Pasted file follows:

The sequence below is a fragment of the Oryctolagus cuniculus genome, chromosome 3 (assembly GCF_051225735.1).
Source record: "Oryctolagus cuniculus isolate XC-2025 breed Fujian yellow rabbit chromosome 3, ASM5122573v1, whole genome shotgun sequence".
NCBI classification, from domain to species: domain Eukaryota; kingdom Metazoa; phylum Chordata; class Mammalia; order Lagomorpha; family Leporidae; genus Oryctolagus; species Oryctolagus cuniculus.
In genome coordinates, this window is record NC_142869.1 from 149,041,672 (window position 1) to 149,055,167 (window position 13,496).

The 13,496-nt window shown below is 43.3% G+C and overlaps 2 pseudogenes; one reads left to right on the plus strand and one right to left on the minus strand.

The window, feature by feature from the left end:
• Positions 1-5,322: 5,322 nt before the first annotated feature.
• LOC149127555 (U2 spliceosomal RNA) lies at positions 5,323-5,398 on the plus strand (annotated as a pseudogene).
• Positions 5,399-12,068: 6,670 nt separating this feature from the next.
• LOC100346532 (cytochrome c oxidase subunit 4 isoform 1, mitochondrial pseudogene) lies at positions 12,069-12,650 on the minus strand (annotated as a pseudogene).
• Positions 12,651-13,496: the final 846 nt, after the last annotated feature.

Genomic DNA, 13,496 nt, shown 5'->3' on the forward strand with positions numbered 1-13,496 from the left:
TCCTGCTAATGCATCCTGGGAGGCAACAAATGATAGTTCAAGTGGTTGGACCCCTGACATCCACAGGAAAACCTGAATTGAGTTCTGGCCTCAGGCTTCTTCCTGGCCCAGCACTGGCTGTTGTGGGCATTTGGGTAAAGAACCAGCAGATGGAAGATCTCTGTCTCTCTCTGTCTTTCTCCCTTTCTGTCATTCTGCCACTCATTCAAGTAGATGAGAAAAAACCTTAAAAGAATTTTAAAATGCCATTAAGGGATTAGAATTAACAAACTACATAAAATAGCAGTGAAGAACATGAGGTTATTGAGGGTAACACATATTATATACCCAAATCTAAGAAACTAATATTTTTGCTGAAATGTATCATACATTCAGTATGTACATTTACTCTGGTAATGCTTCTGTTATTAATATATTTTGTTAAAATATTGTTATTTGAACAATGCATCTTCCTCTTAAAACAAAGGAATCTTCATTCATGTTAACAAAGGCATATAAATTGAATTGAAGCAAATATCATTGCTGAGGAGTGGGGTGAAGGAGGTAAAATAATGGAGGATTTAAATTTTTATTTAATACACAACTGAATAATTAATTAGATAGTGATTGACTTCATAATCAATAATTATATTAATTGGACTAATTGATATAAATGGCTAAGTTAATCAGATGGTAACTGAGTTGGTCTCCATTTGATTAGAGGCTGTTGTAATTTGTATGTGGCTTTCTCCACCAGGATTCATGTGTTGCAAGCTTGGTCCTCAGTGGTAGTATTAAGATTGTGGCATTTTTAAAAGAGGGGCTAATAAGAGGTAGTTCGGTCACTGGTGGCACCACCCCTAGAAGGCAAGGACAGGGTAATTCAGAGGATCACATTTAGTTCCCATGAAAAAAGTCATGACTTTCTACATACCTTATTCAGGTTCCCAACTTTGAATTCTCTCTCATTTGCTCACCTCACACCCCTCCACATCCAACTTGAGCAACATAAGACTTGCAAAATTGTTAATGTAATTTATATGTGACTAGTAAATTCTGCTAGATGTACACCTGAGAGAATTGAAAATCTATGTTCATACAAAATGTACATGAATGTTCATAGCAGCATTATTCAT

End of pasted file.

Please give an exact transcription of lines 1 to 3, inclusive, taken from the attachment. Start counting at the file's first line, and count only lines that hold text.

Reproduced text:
The sequence below is a fragment of the Oryctolagus cuniculus genome, chromosome 3 (assembly GCF_051225735.1).
Source record: "Oryctolagus cuniculus isolate XC-2025 breed Fujian yellow rabbit chromosome 3, ASM5122573v1, whole genome shotgun sequence".
NCBI classification, from domain to species: domain Eukaryota; kingdom Metazoa; phylum Chordata; class Mammalia; order Lagomorpha; family Leporidae; genus Oryctolagus; species Oryctolagus cuniculus.